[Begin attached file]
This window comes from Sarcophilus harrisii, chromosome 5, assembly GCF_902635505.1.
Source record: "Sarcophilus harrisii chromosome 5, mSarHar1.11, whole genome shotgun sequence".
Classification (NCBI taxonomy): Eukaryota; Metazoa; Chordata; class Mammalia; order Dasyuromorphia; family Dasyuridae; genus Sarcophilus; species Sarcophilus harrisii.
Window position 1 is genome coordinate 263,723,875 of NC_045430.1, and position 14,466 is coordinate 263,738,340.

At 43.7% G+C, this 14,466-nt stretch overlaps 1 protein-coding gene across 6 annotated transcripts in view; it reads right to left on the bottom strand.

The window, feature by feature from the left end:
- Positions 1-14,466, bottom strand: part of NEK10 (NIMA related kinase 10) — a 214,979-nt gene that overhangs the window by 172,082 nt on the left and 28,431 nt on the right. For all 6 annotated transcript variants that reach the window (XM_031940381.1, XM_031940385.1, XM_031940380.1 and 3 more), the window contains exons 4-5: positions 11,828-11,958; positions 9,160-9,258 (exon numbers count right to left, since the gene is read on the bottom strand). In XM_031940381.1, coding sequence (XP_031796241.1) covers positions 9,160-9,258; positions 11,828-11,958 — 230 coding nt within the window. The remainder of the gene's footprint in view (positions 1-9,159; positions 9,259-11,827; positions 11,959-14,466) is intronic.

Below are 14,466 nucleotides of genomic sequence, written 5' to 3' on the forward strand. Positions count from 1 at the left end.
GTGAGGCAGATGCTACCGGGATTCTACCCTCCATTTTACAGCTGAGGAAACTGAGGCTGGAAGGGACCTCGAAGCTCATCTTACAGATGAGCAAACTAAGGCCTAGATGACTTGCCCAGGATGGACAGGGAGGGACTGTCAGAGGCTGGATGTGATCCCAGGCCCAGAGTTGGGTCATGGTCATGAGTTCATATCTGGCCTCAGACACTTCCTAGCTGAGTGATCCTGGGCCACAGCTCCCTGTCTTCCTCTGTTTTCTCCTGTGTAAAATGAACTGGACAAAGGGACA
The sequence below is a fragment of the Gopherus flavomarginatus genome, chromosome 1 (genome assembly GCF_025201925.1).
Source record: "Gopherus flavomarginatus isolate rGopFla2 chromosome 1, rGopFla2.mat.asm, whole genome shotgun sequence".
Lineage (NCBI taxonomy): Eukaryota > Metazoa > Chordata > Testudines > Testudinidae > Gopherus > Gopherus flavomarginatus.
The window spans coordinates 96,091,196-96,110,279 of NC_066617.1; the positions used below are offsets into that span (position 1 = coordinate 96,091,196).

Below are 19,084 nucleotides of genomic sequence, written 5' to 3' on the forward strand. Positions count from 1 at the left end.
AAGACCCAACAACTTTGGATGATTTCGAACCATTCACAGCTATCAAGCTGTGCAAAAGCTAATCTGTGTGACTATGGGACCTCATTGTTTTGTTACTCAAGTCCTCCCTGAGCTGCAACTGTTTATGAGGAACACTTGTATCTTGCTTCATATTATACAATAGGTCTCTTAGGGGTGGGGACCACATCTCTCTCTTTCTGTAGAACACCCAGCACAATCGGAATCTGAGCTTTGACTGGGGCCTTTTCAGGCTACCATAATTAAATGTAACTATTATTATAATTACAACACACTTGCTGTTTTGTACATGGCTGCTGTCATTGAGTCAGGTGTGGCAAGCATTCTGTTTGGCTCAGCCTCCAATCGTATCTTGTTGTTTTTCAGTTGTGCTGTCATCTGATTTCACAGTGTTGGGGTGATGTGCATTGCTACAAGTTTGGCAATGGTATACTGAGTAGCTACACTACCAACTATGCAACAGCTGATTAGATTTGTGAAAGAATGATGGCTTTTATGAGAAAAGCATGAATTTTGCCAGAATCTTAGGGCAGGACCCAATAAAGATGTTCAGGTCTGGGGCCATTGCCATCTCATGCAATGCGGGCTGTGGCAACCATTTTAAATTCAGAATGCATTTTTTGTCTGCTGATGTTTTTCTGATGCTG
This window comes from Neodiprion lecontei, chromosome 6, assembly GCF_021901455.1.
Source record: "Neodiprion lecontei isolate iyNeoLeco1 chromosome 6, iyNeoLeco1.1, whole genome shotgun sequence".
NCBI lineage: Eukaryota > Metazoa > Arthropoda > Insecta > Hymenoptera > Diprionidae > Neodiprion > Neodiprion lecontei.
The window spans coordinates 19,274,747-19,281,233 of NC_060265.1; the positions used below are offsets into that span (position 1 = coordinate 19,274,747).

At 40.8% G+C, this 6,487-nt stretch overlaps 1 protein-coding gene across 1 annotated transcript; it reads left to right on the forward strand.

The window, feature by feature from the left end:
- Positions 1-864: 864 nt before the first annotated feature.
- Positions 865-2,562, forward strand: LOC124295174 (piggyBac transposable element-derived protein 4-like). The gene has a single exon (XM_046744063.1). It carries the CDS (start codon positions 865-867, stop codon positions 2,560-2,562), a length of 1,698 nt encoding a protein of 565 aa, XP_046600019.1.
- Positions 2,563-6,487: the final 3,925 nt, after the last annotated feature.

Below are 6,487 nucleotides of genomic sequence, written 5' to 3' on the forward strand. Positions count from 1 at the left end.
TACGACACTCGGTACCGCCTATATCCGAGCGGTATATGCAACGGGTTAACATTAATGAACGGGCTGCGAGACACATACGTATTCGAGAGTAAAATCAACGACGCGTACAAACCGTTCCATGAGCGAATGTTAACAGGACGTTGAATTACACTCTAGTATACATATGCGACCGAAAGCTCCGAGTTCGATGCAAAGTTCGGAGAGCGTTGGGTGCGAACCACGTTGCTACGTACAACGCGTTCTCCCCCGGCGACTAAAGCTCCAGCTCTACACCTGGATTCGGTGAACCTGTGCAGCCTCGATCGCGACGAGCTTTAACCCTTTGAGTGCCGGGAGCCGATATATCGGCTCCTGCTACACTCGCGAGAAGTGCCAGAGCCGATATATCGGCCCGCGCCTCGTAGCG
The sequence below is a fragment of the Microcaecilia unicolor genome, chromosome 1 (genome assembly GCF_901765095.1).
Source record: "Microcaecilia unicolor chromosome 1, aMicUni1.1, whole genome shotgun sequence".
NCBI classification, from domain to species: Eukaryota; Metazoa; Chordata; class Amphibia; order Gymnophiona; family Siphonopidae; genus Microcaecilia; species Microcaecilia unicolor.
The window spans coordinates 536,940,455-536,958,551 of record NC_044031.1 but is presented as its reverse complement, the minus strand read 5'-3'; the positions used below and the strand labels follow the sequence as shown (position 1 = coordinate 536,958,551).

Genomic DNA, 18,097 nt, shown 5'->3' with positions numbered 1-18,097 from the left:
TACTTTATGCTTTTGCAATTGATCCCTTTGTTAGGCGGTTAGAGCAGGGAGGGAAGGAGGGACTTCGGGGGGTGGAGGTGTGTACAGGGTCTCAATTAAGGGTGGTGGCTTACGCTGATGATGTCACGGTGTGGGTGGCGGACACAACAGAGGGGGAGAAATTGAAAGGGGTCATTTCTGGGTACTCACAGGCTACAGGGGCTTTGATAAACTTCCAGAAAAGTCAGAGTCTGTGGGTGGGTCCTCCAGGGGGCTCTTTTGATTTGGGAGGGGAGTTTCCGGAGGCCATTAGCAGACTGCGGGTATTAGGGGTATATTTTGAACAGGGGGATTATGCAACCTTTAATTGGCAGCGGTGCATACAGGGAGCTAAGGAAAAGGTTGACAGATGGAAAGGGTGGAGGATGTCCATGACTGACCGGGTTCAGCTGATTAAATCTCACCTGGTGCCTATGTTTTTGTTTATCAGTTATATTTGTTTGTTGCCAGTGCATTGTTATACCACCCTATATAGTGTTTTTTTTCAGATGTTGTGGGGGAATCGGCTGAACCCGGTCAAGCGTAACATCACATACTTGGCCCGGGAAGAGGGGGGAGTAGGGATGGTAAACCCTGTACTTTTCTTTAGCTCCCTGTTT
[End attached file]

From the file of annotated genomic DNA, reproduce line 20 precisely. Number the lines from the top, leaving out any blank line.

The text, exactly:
At 40.8% G+C, this 6,487-nt stretch overlaps 1 protein-coding gene across 1 annotated transcript; it reads left to right on the forward strand.